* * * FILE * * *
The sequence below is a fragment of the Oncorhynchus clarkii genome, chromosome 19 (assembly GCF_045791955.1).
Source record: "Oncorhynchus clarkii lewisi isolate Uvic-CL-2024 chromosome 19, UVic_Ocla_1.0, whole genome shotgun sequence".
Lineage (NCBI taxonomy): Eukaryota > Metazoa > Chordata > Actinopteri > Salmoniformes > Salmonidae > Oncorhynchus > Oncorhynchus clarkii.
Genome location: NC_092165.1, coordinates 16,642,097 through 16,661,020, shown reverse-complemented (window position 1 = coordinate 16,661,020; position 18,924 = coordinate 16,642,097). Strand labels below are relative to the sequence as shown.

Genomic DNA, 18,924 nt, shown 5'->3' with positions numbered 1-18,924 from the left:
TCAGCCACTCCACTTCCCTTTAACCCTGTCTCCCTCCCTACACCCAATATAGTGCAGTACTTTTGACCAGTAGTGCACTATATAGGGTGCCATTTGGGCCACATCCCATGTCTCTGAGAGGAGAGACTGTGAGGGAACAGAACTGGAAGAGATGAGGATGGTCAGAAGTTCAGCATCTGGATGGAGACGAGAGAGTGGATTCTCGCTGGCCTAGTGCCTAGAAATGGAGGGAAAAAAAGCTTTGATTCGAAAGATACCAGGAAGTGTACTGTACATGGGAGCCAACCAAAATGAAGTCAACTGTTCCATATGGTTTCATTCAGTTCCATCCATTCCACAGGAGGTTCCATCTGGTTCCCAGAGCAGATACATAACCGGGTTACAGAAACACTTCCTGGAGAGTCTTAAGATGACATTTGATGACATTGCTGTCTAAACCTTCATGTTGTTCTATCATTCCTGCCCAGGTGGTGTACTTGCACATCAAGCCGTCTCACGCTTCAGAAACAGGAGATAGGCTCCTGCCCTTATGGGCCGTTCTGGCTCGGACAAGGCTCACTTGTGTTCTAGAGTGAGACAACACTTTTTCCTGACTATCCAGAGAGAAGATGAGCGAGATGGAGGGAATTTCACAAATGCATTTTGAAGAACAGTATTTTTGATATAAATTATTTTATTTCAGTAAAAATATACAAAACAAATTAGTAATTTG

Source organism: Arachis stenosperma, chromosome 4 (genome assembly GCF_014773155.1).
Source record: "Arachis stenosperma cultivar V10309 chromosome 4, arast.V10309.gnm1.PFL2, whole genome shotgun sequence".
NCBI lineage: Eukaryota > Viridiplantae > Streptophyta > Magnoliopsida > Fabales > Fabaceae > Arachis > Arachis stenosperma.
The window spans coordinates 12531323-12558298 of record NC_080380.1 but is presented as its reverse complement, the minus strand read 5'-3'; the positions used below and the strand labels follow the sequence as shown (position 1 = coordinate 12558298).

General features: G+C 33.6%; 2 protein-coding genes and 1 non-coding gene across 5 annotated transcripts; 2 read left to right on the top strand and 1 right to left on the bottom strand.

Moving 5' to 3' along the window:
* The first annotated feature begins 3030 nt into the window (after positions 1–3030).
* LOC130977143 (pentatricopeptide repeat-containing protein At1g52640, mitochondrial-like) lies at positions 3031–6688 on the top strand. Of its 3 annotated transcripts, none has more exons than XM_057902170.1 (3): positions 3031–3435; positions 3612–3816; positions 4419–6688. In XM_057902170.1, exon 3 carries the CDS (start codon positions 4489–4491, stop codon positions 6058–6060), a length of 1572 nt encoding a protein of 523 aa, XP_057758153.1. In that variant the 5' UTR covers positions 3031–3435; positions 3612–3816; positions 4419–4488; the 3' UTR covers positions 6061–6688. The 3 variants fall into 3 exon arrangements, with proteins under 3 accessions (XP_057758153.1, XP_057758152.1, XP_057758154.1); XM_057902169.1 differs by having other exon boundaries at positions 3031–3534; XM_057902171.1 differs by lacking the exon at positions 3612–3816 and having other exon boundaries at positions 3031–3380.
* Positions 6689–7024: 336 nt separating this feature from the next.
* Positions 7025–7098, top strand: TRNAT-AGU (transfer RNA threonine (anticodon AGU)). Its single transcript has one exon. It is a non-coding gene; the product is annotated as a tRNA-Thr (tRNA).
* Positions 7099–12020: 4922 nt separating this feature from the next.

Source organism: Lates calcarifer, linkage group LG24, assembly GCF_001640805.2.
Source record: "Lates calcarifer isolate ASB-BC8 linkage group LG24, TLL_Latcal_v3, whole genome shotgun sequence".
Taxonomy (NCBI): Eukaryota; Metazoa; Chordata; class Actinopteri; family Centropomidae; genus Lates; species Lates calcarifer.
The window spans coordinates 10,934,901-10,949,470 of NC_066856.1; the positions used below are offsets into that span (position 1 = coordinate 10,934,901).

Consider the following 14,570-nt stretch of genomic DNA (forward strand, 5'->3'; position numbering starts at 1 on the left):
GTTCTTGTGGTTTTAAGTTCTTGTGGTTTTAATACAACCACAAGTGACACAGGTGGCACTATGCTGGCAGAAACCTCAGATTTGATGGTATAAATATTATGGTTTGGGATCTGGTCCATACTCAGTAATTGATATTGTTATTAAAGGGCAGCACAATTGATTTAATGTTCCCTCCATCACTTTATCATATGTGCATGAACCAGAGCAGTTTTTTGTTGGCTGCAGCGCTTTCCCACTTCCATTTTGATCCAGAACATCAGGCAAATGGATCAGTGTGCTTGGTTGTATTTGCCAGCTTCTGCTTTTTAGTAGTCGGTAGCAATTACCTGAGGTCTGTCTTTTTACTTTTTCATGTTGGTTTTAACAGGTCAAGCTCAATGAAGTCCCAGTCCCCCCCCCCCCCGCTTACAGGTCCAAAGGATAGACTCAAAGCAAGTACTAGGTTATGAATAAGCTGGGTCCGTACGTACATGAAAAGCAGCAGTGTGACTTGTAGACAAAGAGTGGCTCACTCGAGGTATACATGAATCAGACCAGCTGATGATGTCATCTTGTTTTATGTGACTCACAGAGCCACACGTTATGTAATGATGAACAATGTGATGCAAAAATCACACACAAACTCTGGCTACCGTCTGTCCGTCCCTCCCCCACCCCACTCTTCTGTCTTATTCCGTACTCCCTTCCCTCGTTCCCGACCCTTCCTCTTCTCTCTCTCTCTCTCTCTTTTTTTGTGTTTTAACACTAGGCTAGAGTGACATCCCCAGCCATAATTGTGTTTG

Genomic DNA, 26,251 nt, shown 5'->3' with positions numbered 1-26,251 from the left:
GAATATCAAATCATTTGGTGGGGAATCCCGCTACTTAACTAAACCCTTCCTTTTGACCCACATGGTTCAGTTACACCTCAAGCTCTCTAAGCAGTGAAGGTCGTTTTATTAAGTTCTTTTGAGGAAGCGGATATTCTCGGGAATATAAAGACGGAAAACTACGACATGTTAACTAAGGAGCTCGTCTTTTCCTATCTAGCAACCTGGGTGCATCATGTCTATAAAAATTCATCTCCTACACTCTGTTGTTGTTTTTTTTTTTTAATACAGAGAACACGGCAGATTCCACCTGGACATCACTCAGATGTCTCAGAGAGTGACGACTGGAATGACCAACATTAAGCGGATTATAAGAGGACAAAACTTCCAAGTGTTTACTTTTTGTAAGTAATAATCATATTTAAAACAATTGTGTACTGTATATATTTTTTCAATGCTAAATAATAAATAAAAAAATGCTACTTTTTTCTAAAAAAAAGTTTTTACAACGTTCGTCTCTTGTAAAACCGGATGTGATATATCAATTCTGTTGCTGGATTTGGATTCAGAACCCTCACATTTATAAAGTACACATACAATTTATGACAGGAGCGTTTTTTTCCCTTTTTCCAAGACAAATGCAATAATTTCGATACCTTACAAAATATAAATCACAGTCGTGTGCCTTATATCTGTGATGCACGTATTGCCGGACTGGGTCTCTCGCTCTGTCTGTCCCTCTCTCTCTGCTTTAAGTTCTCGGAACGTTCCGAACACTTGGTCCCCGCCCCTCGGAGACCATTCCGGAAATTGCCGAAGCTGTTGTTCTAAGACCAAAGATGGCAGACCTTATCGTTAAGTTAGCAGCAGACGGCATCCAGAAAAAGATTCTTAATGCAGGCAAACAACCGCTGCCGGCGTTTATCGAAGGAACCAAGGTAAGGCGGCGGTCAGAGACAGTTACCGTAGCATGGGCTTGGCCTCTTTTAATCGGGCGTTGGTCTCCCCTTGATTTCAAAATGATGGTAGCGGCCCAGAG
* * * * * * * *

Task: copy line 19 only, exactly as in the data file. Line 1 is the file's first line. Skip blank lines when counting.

Source record: "Lates calcarifer isolate ASB-BC8 linkage group LG24, TLL_Latcal_v3, whole genome shotgun sequence".